(Gretchen) My favorite flowers to work with are sunflowers. I love the contrast of the yellow petals against the dark brown center. I almost always have a bouquet of them in my kitchen….they just make me smile. My least favorite flowers that I honestly cannot use are the ones that have been artificially dyed. It is simply a violation of nature and denies the flower its true color and beauty.
(Clara) My favorite flower to work with has always been tulips. I had tulips at my wedding and I enjoy them so much because they don’t need a lot of design and they continue to grow even after they are cut. Peonies remind me of my father, but they are not always available. My least favorite flowers have always been the more common ones such as statice and Alstromeria, although I do like daisies and carnations.
Describe your creative process. Do you begin with a color or type of flower in mind? Or is more about a client’s preference?
(Gretchen) My creative process to begin an arrangement consists of several variables, namely the season, the style of the event, the budget. From there, I select the vase or container to compliment the overall design, and then work to define the line and scale of the arrangement. I love going BIG with arrangements and I always remind myself to try and keep that in check as sometimes a smaller arrangement is really what is needed. In the end, I personally have to be satisfied with the final product before I can part with it.
(Clara) If the choice is up to me I prefer to work with 5 to 7 different types of flowers, each with different texture and shapes. I’ll lay them all out in front of me and then create the arrangement in my mind based on the shapes and sizes that I have to work with.
Why do we give flowers to people for happy and sad occasions? Weddings and funerals?
(Gretchen) The gift of flowers to someone shows that you care. It also shows that you are not afraid to live in the moment, because as we all know, flowers do not last forever, so an arrangement of flowers allows one to stop if only for a moment to appreciate the beauty that flowers bring no matter what the occasion, happy or sad.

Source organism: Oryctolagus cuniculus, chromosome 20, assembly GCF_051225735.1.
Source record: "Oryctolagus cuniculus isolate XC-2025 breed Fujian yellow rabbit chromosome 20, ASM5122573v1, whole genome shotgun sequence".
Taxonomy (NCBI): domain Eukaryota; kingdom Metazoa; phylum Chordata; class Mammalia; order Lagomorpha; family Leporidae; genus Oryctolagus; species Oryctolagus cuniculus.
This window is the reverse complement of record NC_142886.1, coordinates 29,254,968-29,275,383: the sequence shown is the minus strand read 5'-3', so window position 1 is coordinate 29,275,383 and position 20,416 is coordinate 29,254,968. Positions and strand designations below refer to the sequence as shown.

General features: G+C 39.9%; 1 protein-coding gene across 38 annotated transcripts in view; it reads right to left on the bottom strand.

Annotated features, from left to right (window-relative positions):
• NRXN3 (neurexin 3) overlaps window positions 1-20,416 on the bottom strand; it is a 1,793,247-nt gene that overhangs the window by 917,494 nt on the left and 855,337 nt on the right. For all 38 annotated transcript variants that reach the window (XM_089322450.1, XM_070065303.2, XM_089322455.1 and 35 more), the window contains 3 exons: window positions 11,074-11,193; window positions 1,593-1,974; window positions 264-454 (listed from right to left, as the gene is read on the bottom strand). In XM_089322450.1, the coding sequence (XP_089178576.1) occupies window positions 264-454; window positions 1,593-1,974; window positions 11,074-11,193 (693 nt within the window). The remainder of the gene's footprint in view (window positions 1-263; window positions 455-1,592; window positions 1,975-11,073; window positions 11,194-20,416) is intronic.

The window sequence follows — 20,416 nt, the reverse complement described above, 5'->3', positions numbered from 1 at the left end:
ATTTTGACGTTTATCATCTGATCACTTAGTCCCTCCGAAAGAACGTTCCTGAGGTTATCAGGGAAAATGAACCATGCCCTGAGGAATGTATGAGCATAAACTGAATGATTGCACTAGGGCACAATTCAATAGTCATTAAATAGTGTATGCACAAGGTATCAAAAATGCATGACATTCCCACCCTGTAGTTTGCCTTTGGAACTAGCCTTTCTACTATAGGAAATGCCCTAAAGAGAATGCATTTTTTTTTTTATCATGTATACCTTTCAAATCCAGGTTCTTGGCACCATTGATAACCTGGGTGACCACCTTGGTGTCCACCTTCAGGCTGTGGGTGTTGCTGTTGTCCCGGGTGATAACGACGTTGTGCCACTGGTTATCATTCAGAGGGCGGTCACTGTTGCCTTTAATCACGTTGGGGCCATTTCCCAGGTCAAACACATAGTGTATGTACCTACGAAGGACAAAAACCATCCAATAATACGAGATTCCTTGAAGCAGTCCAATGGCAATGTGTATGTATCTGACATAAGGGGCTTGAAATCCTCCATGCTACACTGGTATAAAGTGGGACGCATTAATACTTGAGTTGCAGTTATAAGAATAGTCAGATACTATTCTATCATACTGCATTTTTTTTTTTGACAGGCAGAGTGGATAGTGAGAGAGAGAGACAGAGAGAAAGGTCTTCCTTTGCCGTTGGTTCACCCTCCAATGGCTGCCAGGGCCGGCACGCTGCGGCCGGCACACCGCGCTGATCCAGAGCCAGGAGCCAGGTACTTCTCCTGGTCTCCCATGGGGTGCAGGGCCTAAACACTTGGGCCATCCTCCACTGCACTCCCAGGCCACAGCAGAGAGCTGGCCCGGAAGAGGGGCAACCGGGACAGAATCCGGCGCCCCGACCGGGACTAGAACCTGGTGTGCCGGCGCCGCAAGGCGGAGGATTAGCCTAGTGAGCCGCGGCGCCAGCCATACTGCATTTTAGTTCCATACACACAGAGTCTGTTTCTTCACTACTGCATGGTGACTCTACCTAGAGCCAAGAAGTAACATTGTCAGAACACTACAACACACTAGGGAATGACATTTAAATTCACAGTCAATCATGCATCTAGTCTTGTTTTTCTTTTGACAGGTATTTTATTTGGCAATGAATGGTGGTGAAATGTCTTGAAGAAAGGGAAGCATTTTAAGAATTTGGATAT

(Clara) Studies show that living with flowers strengthens our feelings of compassion and decreases our anxiety and worry. I think that especially for funerals it’s important for families to receive flowers in their home. They spend a lot of time in their homes after a loved one has passed, and it can have a positive impact on their mood. When we do flowers for a wedding it’s almost as if once the flowers have been delivered and the reception and churches are set, that’s when the festivities can begin. My brides have always realized the implication of what’s about to happen once the flowers have arrived. That’s when they start crying. There’s some sort positive energy that comes from flowers and live plants!
Art of Healing: Flower Power
Wednesday, December 10, 6pm
$20 Members, $30 Non Members
Location: Thomas Bennett House, 69 Barre Street
To purchase tickets, please visit gibbesmuseum.org/events or call 843.722.2706 x21
—Amy Mercer, Marketing and Communications Manager